By Eric Whitney
Sun, Sep 15 2013
America's biggest online health insurance retailer is getting ready for some stiff new competition from Uncle Sam.
They're getting into a business that eHealthInsurance.com currently dominates. It's operated a clearinghouse-style online exchange since 1999 that's very similar to what state and federal governments plan to launch next month, where people who want to buy individual insurance policies enter some personal information and get the chance to buy plans from multiple carriers.
EHealth CEO Gary Lauer says he views his company as more of a partner than a competitor with the federal government as it works to get the Affordable Care Act (ACA) up and running.
“If we don't utilize all the viable means to get people enrolled, this legislation may very well fail,” Lauer said, adding: "If we don't get broad and deep enrollment across the country, this legislation is not going to work. We're really good at this. Hopefully, these government exchanges will be good at it as well.”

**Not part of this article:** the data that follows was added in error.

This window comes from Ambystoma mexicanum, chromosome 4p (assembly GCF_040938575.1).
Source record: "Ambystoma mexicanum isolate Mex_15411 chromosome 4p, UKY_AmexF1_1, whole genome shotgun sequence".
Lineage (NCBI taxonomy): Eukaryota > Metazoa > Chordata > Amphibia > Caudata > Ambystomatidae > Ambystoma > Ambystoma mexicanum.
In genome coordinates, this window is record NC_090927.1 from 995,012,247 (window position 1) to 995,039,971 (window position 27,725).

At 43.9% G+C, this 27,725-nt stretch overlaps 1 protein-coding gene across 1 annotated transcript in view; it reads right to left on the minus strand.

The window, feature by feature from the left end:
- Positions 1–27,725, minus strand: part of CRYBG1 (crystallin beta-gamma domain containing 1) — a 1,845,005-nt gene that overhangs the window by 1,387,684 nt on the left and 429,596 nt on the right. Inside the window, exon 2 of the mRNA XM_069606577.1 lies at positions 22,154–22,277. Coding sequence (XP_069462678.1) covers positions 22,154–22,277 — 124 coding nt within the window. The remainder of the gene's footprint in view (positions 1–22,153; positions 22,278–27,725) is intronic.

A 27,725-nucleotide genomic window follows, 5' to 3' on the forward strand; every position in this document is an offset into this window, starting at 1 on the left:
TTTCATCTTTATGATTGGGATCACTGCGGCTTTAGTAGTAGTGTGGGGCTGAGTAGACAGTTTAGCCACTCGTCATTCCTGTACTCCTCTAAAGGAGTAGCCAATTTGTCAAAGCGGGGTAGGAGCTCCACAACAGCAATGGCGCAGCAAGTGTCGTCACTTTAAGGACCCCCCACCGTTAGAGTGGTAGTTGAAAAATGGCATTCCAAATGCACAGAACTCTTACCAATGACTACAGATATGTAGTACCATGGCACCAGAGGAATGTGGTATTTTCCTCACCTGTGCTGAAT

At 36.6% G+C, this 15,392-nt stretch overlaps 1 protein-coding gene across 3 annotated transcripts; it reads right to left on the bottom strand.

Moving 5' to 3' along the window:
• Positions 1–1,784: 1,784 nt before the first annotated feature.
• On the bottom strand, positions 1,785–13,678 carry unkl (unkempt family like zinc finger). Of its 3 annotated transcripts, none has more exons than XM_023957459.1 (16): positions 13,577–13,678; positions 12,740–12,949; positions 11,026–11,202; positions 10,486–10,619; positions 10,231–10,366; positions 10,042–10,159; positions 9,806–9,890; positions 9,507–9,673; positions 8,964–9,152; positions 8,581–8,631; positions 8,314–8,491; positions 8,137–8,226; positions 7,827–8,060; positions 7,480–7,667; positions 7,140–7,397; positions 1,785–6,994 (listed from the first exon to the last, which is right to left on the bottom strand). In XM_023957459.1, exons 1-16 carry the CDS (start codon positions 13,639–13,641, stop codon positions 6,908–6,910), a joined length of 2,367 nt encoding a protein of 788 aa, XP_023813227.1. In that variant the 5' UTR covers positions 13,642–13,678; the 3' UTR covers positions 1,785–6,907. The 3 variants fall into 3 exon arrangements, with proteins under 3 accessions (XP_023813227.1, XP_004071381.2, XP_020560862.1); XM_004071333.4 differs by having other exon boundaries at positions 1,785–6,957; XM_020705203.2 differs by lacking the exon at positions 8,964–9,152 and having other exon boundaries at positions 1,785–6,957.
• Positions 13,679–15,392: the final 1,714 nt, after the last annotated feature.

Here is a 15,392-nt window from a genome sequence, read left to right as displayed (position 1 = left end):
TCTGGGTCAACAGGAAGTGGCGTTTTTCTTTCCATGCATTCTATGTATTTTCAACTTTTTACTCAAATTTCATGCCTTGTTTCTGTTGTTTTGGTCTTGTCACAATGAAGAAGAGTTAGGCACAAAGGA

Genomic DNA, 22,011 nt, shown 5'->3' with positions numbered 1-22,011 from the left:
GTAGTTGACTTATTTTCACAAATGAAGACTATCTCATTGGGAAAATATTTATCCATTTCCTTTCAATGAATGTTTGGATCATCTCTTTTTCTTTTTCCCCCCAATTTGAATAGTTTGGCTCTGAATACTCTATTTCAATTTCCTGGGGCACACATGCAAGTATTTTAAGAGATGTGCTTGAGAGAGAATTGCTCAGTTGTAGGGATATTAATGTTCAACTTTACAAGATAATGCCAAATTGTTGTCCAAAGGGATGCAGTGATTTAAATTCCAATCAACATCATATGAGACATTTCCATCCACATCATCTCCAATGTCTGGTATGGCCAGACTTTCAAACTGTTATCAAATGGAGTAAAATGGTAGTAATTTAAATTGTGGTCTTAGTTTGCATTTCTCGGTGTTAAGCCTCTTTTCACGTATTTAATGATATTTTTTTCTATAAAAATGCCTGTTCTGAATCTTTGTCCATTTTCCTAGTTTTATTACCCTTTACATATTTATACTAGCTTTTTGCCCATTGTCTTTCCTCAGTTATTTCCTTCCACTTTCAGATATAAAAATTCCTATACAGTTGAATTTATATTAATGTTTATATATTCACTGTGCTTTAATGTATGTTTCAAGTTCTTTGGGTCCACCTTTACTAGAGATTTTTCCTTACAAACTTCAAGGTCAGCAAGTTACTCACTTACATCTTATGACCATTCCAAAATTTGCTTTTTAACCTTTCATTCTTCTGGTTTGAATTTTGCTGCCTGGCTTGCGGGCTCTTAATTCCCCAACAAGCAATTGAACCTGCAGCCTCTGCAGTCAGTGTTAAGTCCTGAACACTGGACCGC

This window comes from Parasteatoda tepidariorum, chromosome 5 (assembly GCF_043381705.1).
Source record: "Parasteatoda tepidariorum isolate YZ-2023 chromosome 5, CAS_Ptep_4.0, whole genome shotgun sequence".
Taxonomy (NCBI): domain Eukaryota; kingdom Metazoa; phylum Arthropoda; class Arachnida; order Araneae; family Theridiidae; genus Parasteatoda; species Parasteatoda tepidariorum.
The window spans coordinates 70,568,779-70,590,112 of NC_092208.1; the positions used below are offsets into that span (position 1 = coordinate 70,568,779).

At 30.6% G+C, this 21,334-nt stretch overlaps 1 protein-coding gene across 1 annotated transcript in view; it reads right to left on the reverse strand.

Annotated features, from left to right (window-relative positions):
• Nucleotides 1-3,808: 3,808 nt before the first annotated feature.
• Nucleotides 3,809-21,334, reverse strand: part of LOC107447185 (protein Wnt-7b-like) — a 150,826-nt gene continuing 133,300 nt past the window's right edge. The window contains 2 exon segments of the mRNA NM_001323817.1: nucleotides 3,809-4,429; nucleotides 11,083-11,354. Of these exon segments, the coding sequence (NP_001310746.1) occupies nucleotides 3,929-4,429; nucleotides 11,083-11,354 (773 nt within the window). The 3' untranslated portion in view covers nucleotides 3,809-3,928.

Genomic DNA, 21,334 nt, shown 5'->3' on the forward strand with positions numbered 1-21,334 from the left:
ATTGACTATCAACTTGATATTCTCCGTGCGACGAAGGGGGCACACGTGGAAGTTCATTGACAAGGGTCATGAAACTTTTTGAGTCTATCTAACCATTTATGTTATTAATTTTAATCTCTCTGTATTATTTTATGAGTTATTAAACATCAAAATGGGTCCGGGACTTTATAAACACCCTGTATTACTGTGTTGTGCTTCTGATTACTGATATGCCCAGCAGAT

The woman in charge of the federal exchanges, CMS Administrator Marilyn Tavenner is confident they'll work. And she says the White House is welcoming all the help it can get to reach its goal of enrolling 7 million Americans in new health coverage in 2014.
"Agents and brokers do a tremendous amount of work, so, to that extent, they're valued partners and we want to work with them,” she said during a recent visit to Colorado.
Business Opportunity Or Defeat?
But before recent regulations were written, it wasn’t clear what the relationship would be between online brokers like eHealthInsurance and the ACA. Would states and the federal government have a virtual monopoly on selling individual and small group polices online?
“That was going to pretty much delete - remove? Obviate? Whatever word you want to use – us, from the landscape,” Lauer said.
He spent a lot of time in Washington lobbying for access to the market. And he got it: On July 31, eHealth and four other online brokers inked a deal with the federal government to sell Obamacare policies and link their customers to the subsidies. In 2015, new ACA subsidies could help an estimated 11 million Americans afford coverage they don't have now. Lauer views that as a business opportunity.